The brief to the architect was to construct a four bedroom house for his family on the land at the back of their house for as little as possible.
We carved off the rear off the property and made the bluestone laneway at the rear the principle address. The laneway “streetscape” of timber fences and sheds were taken as the design starting point. The façade of the new house is constructed of the plinth boards ( baseboard of the surrounding fences). They were turned from horizontal to vertical and stained black with sump oil (it is a car laneway).
This was a cost effective solution and played with the scale while integrating the building in to the “fencescape” of the lane. The lane is quite humble and the series of spaces after this have a reducing scale to further reduce expectations. This was to make for a more dramatic change in scale once entering the main living space. On entering the living space it triples in height, the walls lighten up, light and views flood and the experience is heightened.
The building once inside aims to delight in the changes of nature. The” floating “rooves aim to heighten the spatial experience by having light between them to draw the light up when you enter the room. They have no gutters and so once it rains they form waterfalls. They finish in steel channels that shoot the rainwater out into the landscape.
The long slithers of west facing windows between the panels enable a moving series of bands of light and shadow of neighboring trees and rain drops play on the interior and white display panel through the afternoon .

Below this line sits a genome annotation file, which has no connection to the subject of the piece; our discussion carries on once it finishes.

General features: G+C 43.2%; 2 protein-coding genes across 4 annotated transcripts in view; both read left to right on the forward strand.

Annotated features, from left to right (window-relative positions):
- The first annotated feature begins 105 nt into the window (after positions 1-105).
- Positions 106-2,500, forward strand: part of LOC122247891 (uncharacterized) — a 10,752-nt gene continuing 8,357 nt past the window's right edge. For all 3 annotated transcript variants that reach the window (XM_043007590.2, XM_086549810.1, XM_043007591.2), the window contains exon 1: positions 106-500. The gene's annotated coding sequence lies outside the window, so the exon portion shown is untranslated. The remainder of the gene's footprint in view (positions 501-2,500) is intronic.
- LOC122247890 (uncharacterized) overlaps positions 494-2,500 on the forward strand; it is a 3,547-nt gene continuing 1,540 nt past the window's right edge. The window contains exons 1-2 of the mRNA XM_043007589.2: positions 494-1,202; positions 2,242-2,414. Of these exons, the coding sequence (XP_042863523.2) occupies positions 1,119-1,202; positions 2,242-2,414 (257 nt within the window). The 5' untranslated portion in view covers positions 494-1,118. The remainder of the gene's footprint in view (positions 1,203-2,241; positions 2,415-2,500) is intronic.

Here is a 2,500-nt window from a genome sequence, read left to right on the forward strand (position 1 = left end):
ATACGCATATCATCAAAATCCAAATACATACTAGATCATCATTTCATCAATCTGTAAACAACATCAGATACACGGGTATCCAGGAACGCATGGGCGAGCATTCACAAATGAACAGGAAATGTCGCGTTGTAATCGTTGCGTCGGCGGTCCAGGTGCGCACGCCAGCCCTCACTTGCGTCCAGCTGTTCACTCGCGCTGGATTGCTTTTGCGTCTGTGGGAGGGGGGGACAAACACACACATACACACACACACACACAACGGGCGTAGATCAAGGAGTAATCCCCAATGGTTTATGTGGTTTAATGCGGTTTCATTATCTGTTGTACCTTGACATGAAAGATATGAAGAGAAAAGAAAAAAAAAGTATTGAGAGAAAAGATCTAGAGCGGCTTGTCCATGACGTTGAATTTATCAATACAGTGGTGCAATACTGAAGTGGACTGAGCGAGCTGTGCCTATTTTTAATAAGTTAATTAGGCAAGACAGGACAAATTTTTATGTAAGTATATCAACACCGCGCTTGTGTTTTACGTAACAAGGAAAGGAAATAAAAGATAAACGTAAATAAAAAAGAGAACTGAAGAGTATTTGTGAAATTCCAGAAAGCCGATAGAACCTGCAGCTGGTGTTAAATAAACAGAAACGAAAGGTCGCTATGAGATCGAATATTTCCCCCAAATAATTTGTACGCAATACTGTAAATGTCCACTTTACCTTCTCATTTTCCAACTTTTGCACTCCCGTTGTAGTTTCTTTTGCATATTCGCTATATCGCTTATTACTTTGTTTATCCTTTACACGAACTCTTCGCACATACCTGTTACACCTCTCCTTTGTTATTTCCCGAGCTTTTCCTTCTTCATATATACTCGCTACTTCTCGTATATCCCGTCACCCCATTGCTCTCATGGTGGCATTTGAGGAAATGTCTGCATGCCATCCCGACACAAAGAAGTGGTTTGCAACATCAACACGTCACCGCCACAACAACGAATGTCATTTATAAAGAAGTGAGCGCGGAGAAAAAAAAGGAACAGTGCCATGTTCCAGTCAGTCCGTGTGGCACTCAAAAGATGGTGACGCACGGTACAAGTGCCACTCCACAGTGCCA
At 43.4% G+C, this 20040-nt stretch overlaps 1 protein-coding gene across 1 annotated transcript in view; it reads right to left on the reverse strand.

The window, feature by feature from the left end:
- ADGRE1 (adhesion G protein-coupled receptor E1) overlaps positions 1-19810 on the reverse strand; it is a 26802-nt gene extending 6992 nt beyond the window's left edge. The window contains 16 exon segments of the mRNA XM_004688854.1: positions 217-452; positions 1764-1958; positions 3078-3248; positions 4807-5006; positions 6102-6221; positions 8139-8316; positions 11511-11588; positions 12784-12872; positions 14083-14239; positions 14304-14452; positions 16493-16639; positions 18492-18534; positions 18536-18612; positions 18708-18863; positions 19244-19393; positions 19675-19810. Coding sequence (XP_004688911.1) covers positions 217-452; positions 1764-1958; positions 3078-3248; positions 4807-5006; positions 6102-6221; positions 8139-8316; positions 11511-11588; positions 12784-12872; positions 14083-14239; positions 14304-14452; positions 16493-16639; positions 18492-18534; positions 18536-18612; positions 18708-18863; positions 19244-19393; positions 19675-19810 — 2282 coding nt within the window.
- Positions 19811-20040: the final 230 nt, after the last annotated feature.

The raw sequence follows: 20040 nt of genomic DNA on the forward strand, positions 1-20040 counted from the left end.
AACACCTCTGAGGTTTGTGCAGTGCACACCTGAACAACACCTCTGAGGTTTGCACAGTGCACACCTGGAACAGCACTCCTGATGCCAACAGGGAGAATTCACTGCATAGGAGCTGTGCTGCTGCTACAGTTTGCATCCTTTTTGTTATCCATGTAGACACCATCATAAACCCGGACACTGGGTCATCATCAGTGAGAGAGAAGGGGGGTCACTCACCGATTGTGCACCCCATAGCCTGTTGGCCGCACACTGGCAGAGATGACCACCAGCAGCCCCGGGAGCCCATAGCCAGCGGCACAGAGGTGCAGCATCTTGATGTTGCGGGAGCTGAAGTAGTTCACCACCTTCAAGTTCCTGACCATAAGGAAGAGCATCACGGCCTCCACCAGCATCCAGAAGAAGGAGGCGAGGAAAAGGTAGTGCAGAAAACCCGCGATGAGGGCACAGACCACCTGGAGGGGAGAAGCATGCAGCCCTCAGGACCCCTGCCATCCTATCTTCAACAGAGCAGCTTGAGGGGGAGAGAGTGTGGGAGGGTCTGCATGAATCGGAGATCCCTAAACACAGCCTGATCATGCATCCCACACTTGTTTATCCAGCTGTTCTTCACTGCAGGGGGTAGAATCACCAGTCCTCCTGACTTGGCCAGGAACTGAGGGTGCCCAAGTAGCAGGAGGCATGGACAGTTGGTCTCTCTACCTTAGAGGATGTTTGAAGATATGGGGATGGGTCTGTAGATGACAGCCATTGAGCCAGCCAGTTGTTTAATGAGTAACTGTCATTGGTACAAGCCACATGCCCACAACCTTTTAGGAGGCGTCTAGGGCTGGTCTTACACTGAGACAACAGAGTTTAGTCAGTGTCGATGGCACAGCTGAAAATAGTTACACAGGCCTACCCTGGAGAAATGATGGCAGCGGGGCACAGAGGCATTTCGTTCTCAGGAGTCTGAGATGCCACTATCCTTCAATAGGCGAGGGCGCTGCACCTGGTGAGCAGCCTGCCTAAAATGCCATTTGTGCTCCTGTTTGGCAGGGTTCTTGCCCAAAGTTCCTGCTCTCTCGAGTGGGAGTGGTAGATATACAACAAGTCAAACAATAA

The pool is located directly in front of the main living room window to the north of the building . It is a significant element in the building. When it rains the different sized raindrops are seen. When it is windy the water moves with it. When it is sunny, particularly in winter, the sun creates watermarks throughout the interior and the building comes alive!
The main living room also faces north for solar penetration. The cantilevered sandwich panels project enough from the façade to enable only winter sun penetration. This heats the travertine tiles , and they reradiate the heat at night.
The new building is built over an old swimming pool. The pool has been utilized as a 30,000 liter rainwater tank that waters the edible gardens, used for cleaning and the cisterns through the house. While a grey water system takes the water and filters it for some of the garden as well.
The roof is set up for solar cells (for once we can afford them) and has a solar pool heater. While manipulation of remote controlled windows enables a good cross breeze through the house.
Existing large trees did necessitate a fair amount of cantilevered concrete floor work to enable retention but were seen as an asset and highlighted where ever possible.
The materials on the whole were selected half on design sensibilities and half on cost, which meant we were able to afford a glass of wine on completion, and set design challenges on the way through.
Architects: Rossetti Architects
Engineers: Keith Patrick and Associates
Compliance energy consultants: Terry Stamatopoulos
Landscapes: John Patrick Landscapes
Photographer: Peter Hyatt
Facade cladding: Plinth boards to lane and FC sheet and render to garden side
Flooring: Silver travertine, Premier pavers P/L ; Grace Sent
Windows: Aluminum ; Greenhaus; Andreas Keil Timber; Canterbury windows; Nick Bull
Roofing: 200mm Versiclad Sandwich panel
Interior lighting: Copper-id ; Edward Linacre
Interior furniture: St. Vincent De Paul; John Paul
Bathroom benches: Upgrade interiors; Steve Fennell
Pergola: Trusteel: Andrew Ball
Landscaping: Sidney F Face P/L